Even the briefest stint of Googling will alert anyone browsing for the early medieval history of the British Isles to the sad fact that: while there are umpteen sources for Anglo-Saxon England (good, good), quite a few that focus on Picts and Scots (good, hooray), heaps and heaps on the ‘Celts’, which most people out there in internet-land seem to think means the inhabitants of Ireland (modified rapture on the Celt thingy, but tick, tick on Irish history), but, and you knew there would be a but, b### all for early medieval Wales.
So, I thought I would alert anyone else struggling to find information on seventh-century Wales that Ann Hagen has managed to draw out quite a lot of useful information in her tome on Anglo-Saxon Food & Drink (Anglo-Saxon Books, 2006). As she makes plain in her introduction, most of her information on food and drink in Wales has been culled from the Welsh law codes. These are clearly later than the seventh century, but all the same, I find the information very useful when putting together my fictional account. The laws of Hywel Dda are 10th century, so as early as most of the written material we have for Wales.
Gale R. Owen-Crocker has also included some very helpful information in her: Dress in Anglo-Saxon England (Manchester University press, 1986). In her chapter on men’s costume from the seventh to the ninth centuries she includes a fair bit of information on specifically Irish styles. I also really enjoyed the way she outlined regional differences in style, especially between Kent and the Anglian kingdoms and her discussion of changes in women’s dress styles during the conversion period of the seventh century. I had encountered some of this information before, on the move away from the peplos-style dress with two shoulder broaches, but never in such detail.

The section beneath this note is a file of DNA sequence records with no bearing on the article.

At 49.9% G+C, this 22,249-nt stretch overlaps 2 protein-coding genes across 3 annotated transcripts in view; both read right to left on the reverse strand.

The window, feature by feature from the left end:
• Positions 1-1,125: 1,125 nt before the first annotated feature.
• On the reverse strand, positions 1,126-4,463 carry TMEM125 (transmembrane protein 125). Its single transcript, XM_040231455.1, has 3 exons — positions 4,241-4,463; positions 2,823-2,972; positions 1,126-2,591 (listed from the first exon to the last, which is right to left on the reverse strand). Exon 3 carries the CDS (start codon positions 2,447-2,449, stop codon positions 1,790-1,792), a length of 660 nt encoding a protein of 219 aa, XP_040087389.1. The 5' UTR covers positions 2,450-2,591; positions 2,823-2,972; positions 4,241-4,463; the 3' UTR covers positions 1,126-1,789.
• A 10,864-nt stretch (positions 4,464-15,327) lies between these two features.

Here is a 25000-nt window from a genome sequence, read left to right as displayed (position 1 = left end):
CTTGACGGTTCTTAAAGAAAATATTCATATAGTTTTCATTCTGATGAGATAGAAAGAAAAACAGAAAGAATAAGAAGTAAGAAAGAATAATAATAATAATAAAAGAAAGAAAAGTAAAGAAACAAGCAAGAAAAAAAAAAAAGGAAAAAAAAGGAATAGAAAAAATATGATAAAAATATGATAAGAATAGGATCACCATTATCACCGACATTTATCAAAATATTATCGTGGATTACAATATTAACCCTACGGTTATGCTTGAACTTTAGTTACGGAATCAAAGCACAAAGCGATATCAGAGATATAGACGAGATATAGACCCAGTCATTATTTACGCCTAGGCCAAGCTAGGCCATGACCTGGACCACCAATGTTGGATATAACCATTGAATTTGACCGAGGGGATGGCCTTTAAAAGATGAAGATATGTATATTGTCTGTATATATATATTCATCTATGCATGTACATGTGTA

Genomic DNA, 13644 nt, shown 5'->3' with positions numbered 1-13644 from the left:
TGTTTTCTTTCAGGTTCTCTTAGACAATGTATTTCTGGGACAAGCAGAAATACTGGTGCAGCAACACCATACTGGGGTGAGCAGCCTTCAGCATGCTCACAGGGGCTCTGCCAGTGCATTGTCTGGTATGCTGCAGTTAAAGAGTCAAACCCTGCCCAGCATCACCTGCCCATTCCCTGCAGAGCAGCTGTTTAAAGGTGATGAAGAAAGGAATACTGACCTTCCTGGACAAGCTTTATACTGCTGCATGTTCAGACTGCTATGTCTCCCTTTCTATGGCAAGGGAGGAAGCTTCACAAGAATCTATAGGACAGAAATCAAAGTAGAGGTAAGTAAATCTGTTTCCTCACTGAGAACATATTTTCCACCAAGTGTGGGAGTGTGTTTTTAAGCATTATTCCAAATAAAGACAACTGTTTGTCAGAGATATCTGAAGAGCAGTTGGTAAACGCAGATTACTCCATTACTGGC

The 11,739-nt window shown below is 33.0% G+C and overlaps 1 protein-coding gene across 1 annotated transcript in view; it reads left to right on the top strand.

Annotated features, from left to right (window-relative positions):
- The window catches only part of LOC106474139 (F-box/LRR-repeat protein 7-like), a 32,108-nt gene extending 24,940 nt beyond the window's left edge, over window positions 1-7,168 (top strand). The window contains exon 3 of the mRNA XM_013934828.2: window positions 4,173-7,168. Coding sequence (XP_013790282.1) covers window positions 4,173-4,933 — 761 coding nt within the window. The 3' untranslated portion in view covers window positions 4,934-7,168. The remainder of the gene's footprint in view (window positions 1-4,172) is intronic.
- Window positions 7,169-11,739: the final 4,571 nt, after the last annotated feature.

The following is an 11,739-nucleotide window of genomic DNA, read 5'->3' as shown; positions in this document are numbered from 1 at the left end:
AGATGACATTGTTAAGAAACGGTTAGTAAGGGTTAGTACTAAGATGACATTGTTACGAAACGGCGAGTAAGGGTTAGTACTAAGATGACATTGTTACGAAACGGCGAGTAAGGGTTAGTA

However, I continue to lament the absence of Welsh material. I am currently reading the marvelous book edited by Nicholas Higham and Martin Ryan on the Landscape Archaeology of Anglo-Saxon England (Boydell Press, 2010), but I have so far failed to find any information on Wales what-so-ever. I know, I know, the title should be a clue, but the two books described above had similarly discouraging titles which hide delightful surprises.
I hope I will not be disappointed by Chris Wickham’s efforts at Framing the Early Middle Ages (OUP, 2005). So far, I have only read the introduction, but he actually includes maps showing Welsh stuff, so fingers crossed …